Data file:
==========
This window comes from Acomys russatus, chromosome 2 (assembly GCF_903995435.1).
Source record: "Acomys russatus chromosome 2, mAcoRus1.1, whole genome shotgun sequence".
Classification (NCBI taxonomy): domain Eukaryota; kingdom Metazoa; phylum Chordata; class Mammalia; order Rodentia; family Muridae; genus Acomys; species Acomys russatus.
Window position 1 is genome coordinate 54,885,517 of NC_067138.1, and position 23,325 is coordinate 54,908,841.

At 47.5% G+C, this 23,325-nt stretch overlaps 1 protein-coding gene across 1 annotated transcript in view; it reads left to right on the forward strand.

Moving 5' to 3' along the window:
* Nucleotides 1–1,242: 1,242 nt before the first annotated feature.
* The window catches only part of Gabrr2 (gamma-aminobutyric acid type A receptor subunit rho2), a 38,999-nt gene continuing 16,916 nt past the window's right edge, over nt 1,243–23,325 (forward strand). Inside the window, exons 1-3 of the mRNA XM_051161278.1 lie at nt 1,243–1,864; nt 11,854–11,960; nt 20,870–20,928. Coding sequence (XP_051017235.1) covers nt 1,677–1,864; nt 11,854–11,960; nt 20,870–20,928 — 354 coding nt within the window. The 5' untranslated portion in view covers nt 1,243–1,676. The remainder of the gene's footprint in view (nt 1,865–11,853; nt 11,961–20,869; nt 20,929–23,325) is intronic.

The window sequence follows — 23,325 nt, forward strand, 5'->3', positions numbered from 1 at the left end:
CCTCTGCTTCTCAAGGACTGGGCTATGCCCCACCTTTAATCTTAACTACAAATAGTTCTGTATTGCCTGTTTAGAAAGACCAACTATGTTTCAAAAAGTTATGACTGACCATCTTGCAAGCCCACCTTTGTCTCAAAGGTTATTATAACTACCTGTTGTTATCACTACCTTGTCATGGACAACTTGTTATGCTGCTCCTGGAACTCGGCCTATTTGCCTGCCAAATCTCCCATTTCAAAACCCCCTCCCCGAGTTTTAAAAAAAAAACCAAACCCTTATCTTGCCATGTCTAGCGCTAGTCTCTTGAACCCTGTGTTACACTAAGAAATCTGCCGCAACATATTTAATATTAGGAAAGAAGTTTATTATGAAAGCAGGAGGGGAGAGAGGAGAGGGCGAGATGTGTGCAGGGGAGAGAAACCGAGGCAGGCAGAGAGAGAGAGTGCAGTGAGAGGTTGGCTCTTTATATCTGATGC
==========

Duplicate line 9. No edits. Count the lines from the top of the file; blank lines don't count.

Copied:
The window sequence follows — 23,325 nt, forward strand, 5'->3', positions numbered from 1 at the left end: